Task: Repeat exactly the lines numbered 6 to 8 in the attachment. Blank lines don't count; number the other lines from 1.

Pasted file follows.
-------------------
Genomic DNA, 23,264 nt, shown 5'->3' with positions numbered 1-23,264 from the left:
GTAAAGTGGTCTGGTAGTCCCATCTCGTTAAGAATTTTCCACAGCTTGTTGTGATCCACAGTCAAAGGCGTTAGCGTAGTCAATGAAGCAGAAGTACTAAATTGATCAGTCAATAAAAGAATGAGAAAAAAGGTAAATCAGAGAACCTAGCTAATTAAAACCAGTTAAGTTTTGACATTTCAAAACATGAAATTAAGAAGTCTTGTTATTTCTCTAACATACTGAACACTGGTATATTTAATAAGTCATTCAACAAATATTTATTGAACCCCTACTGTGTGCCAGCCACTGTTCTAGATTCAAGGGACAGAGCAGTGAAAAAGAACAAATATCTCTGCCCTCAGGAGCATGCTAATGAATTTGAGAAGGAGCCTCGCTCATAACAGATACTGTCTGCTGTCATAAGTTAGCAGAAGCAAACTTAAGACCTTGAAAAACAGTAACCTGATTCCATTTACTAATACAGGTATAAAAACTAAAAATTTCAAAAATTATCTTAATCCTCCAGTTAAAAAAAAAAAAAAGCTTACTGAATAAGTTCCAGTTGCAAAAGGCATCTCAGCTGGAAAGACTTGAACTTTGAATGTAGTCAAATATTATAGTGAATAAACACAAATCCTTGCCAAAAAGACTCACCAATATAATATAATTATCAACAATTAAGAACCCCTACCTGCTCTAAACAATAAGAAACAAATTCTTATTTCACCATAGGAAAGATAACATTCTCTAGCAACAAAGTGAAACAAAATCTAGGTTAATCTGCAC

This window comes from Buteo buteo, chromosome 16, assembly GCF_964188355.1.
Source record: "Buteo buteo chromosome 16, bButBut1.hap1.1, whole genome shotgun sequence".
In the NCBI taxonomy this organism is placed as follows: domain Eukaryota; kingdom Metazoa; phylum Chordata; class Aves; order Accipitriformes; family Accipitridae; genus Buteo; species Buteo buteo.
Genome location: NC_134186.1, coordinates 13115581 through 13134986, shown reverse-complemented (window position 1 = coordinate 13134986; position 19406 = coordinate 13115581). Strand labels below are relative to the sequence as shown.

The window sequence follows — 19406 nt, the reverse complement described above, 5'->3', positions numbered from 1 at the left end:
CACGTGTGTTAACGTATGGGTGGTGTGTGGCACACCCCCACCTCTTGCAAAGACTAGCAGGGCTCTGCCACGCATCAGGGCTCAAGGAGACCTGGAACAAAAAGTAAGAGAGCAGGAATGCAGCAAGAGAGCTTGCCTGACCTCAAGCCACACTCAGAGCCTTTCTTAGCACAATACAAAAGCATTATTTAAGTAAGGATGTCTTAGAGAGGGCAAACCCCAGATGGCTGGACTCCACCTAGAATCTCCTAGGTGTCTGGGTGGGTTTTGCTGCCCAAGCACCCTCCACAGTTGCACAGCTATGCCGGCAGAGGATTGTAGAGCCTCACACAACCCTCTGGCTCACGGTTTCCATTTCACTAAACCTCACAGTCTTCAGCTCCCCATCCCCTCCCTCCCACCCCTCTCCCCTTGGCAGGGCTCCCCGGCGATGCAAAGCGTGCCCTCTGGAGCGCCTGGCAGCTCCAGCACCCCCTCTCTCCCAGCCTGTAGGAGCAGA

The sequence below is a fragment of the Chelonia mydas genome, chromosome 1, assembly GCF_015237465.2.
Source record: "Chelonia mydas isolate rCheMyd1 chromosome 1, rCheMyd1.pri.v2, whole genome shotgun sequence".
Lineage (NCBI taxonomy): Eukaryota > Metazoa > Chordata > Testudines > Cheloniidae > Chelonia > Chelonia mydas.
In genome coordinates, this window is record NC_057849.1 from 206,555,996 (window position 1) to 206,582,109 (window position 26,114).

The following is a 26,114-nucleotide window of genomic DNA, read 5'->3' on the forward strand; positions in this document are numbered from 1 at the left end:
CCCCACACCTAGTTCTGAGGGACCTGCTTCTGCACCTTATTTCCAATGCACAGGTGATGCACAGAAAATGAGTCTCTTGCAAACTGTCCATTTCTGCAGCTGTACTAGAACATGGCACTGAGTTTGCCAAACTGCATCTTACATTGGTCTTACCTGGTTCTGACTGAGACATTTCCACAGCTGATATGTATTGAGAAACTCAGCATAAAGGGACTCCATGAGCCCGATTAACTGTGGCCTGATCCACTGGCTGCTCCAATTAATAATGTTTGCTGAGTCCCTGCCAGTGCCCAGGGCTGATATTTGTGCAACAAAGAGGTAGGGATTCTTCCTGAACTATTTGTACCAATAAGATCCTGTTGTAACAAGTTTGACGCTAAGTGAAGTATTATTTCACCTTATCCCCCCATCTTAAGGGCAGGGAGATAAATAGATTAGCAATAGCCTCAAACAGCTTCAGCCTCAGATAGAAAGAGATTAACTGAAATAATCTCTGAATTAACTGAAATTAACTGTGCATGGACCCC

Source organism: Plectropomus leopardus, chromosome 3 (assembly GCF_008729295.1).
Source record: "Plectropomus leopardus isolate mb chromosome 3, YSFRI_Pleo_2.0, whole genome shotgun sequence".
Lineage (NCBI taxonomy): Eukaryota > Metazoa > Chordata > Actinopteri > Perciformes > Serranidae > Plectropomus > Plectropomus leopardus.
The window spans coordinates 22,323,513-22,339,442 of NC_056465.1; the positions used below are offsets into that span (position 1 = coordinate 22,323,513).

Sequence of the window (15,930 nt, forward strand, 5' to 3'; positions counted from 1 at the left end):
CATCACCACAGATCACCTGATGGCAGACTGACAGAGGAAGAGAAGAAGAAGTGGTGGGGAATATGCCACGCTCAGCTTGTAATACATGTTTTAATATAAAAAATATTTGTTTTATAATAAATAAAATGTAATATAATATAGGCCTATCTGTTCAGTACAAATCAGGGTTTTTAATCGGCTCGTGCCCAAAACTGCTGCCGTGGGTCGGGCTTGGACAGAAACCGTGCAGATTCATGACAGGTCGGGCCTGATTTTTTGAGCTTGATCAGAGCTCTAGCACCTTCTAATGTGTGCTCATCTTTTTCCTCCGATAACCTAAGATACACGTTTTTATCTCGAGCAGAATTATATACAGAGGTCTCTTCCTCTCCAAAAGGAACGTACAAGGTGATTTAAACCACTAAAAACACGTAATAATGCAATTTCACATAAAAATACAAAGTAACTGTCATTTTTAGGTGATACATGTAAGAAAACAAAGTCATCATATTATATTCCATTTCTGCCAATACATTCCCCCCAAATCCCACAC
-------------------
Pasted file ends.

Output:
Genome location: NC_134186.1, coordinates 13115581 through 13134986, shown reverse-complemented (window position 1 = coordinate 13134986; position 19406 = coordinate 13115581). Strand labels below are relative to the sequence as shown.

The window sequence follows — 19406 nt, the reverse complement described above, 5'->3', positions numbered from 1 at the left end:
CACGTGTGTTAACGTATGGGTGGTGTGTGGCACACCCCCACCTCTTGCAAAGACTAGCAGGGCTCTGCCACGCATCAGGGCTCAAGGAGACCTGGAACAAAAAGTAAGAGAGCAGGAATGCAGCAAGAGAGCTTGCCTGACCTCAAGCCACACTCAGAGCCTTTCTTAGCACAATACAAAAGCATTATTTAAGTAAGGATGTCTTAGAGAGGGCAAACCCCAGATGGCTGGACTCCACCTAGAATCTCCTAGGTGTCTGGGTGGGTTTTGCTGCCCAAGCACCCTCCACAGTTGCACAGCTATGCCGGCAGAGGATTGTAGAGCCTCACACAACCCTCTGGCTCACGGTTTCCATTTCACTAAACCTCACAGTCTTCAGCTCCCCATCCCCTCCCTCCCACCCCTCTCCCCTTGGCAGGGCTCCCCGGCGATGCAAAGCGTGCCCTCTGGAGCGCCTGGCAGCTCCAGCACCCCCTCTCTCCCAGCCTGTAGGAGCAGA